Urinary tract infections (UTIs)
UTIs can affect different parts of your urinary tract, including your bladder (cystitis), urethra (urethritis) or kidneys (kidney infection). Most UTIs can be easily treated with antibiotics.
Check if it’s a UTI
Symptoms of a UTI include:
- needing to pee suddenly or more often than usual
- pain or a burning sensation when peeing
- smelly or cloudy pee
- blood in your pee
- pain in your lower tummy
- feeling tired and unwell
- in older people, changes in behaviour such as severe confusion or agitation
UTI symptoms may be difficult to spot in people with dementia.
Children with UTIs may also:
- appear generally unwell - babies may be irritable, not feed properly and have a high temperature (fever) of 37.5C or above
- wet the bed or themselves
- deliberately hold in their pee because it stings
See a GP if:
- you’re a man with symptoms of a UTI
- you’re pregnant with symptoms of a UTI
- your child has symptoms of a UTI
- you’re caring for someone elderly who may have a UTI
- you haven’t had a UTI before
- you have blood in your pee
- your symptoms don’t improve within a few days
- your symptoms come back after treatment
Ask for an urgent GP appointment if you have:
- pain in your sides or lower back
- a high temperature (fever) of 38C or above
- shivering and chills
- felt sick or been sick
These symptoms suggest a kidney infection, which can be serious if it isn’t treated.
Sexual health clinics can help with UTIs
Sexual health clinics treat problems with the genitals and urinary tract, including UTIs.
They can provide the same antibiotics you would get at your GP surgery.
Many sexual health clinics also offer a walk-in service, where you don’t need an appointment.
What happens at your appointment
You’ll be asked about your symptoms and may need to give a urine sample to confirm you have a UTI.
A urine test helps to rule out other conditions that might be causing your symptoms.
Men are sometimes offered a painless swab test to check for other conditions. This is where a cotton bud is wiped on the tip of the penis and sent for testing.
This won’t hurt, but may feel uncomfortable.
Your doctor or nurse will prescribe antibiotics to treat a UTI.
Once you start treatment, the symptoms should start to clear up within 5 days in adults and 2 days in children.
It’s important to finish the whole course of antibiotics, even if you start to feel better.
Some people with a severe UTI may be referred to hospital for treatment and tests. You may need to stay for a few days. Hospital treatment is more likely for men and children with a UTI.
Treating recurring UTIs
If your UTI comes back any time after treatment, you’ll usually be prescribed a longer course of antibiotics.
If you keep getting UTIs and regularly need treatment, your GP may give you a repeat antibiotics prescription.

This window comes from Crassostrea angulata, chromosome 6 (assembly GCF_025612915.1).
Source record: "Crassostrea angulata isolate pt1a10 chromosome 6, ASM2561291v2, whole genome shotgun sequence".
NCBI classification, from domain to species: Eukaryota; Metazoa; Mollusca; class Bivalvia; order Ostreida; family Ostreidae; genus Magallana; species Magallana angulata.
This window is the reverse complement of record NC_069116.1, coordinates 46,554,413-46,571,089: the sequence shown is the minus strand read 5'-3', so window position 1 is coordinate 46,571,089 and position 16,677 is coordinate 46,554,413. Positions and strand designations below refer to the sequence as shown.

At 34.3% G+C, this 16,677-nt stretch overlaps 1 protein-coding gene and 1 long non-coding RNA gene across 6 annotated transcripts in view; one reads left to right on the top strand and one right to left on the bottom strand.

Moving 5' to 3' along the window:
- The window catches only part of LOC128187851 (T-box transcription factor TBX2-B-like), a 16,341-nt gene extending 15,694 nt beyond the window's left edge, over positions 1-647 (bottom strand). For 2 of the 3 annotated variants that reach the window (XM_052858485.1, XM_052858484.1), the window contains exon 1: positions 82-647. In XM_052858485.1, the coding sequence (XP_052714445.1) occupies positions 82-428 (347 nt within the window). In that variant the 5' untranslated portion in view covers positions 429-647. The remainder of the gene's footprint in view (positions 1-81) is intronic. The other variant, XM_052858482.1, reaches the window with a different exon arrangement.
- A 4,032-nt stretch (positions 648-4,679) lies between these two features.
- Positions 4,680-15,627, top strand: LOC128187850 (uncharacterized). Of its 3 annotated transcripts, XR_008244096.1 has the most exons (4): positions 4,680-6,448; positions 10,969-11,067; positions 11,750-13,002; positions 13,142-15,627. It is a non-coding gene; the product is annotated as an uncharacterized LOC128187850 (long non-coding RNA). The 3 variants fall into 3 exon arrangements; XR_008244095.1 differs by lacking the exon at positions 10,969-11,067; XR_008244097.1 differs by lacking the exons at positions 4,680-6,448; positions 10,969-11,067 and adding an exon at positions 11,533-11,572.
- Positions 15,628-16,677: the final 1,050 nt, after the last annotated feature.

Things you can do yourself
Mild UTIs often pass within a few days. To help ease pain while your symptoms clear up:
- take paracetamol - you can give children liquid paracetamol
- place a hot water bottle on your tummy, back or between your thighs
- rest and drink plenty of fluids - this helps your body to flush out the bacteria
It may also help to avoid having sex until you feel better. You can’t pass a UTI on to your partner but sex may be uncomfortable.
Avoid taking NSAIDs like ibuprofen or aspirin if you have a kidney infection. This may increase the risk of kidney problems.
Speak to your doctor before you stop taking any prescribed medication.
Causes of UTIs
UTIs are usually caused by bacteria from poo entering the urinary tract. The bacteria enters through the tube that carries pee out of the body (urethra).
Women have a shorter urethra than men. This means bacteria is more likely to reach the bladder or kidneys and cause an infection.
Causes of UTIs include:
- conditions that block the urinary tract - such as kidney stones
- conditions that make it difficult to fully empty the bladder - such as an enlarged prostate gland in men and constipation in children
- urinary catheters (a tube in your bladder used to drain urine)
- having a weakened immune system – for example, from type 2 diabetes, chemotherapy or HIV
You can’t always prevent UTIs
There are some things you can do to try and prevent a UTI.
- wipe from front to back when you go to the toilet
- try to fully empty your bladder when you go for a pee
- drink plenty of fluids
- take showers instead of baths
- wear loose, cotton underwear
- pee as soon as possible after sex
- change your baby or toddler’s nappies regularly
There is very little evidence that drinking cranberry juice or using probiotics reduces your chance of getting UTIs.
If you can’t speak to your GP or don’t know what to do next.